The thing we don’t consider – and don’t understand – is that before Josh Duggar ever touched any of those girls, including his sisters – they were already abused. They, from their birth, told that they were not good for anything except becoming replicas of their parents and breeding until they either are physically unable to do so anymore or they suffer so seriously in childbirth, they damage their bodies to the point where they can no longer bear children or they die. They are molded property, not individual people, both boys and girls; they are only existing to make sure this doctrine goes forth and replicates in the earth. And the showcasing of this lifestyle, no matter how we want to put it, is not for values, it is not Christian proclamation, it’s for money – the love of money – for the same reason the Kardashians are on television, for the same reason Jon and Kate were on television, and the same reason every other person gets on a reality show to do their thing. If there is one thing I am realizing, it is that the love of money transcends every so-called “value system.”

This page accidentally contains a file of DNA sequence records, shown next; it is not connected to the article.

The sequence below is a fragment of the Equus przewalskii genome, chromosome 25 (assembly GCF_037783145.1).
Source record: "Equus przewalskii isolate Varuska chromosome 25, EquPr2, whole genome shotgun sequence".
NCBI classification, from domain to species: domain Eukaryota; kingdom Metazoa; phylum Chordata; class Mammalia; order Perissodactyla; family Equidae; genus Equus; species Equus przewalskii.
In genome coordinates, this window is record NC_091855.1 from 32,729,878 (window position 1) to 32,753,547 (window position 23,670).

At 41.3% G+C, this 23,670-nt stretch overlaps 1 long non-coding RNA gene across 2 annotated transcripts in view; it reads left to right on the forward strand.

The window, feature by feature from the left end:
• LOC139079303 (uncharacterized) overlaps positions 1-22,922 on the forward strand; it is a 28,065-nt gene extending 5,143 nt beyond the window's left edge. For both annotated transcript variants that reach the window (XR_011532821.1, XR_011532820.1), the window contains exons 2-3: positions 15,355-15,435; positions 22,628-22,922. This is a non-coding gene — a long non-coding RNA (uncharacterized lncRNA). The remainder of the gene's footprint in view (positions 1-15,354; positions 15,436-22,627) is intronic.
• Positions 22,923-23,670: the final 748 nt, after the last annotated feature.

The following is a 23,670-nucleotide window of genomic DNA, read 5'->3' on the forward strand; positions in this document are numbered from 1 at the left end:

But, I digress. Sort of.
The Duggars have presented themselves as a family that is superior to other families. Their attitudes, their work, the way they carry themselves puts down every single individual who doesn’t live like they do – and that means, according to their understanding, nobody watching that show who espouses a more balanced view of Christianity is really “Christian” in their eyes. They would look down on me for being a woman preacher – and all women preachers – and on me for not having any biological children (which I will outright say was a choice I made, and the right one for me and my call, at that). They feel that their values are superior to those the rest of us have, because they are living “God’s way,” when it’s not God’s way, it’s THEIR way. There is nothing in the Bible that supports their radical views as pertain to courtship and dating, that supports their inequalities between their boys and their girls, that supports their isolation of their family like they do, or even their extreme views on modesty. Modesty in the Bible had nothing whatsoever to do with sex or sexual advances or temptation; it was about money and about making sure the wealthy in the church were not lording their wealth over the poor. The Bible outright says that when Isaac went out and met Rebecca, he kissed her, as was a customary greeting, and they were not yet married! The Bible is full of people who lived in ways that were contrary to those of the Duggars, and let me say this: that is the point! The Bible represents a vast number of cultures, of ideas, of belief systems, and yes, of relationship ups and downs, changes, and different points of view. We cannot expect to take the Bible so far out of context as to try and apply it in such an extreme way to people’s values and ideals when it comes to relationships today.